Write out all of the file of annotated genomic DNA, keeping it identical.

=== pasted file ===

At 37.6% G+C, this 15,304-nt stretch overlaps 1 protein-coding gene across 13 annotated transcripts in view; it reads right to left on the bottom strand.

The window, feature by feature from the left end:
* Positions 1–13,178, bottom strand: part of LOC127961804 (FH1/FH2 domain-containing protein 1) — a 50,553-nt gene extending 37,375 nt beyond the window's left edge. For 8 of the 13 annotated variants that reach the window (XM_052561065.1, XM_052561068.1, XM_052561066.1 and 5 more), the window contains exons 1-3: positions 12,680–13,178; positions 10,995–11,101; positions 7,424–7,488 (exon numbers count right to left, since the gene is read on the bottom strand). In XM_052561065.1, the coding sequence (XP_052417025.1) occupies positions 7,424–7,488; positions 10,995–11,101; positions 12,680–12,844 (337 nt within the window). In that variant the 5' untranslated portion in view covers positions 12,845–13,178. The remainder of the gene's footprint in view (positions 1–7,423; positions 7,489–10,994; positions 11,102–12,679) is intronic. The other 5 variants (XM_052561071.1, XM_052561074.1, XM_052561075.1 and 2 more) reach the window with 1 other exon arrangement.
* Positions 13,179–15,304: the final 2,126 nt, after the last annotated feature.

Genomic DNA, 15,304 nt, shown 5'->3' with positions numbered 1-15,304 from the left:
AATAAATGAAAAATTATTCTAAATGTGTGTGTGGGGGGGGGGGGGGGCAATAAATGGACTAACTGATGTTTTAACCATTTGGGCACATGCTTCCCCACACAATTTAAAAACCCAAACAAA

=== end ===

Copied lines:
At 37.6% G+C, this 15,304-nt stretch overlaps 1 protein-coding gene across 13 annotated transcripts in view; it reads right to left on the bottom strand.

The window, feature by feature from the left end:
* Positions 1–13,178, bottom strand: part of LOC127961804 (FH1/FH2 domain-containing protein 1) — a 50,553-nt gene extending 37,375 nt beyond the window's left edge. For 8 of the 13 annotated variants that reach the window (XM_052561065.1, XM_052561068.1, XM_052561066.1 and 5 more), the window contains exons 1-3: positions 12,680–13,178; positions 10,995–11,101; positions 7,424–7,488 (exon numbers count right to left, since the gene is read on the bottom strand). In XM_052561065.1, the coding sequence (XP_052417025.1) occupies positions 7,424–7,488; positions 10,995–11,101; positions 12,680–12,844 (337 nt within the window). In that variant the 5' untranslated portion in view covers positions 12,845–13,178. The remainder of the gene's footprint in view (positions 1–7,423; positions 7,489–10,994; positions 11,102–12,679) is intronic. The other 5 variants (XM_052561071.1, XM_052561074.1, XM_052561075.1 and 2 more) reach the window with 1 other exon arrangement.
* Positions 13,179–15,304: the final 2,126 nt, after the last annotated feature.

Genomic DNA, 15,304 nt, shown 5'->3' with positions numbered 1-15,304 from the left:
AATAAATGAAAAATTATTCTAAATGTGTGTGTGGGGGGGGGGGGGGGCAATAAATGGACTAACTGATGTTTTAACCATTTGGGCACATGCTTCCCCACACAATTTAAAAACCCAAACAAA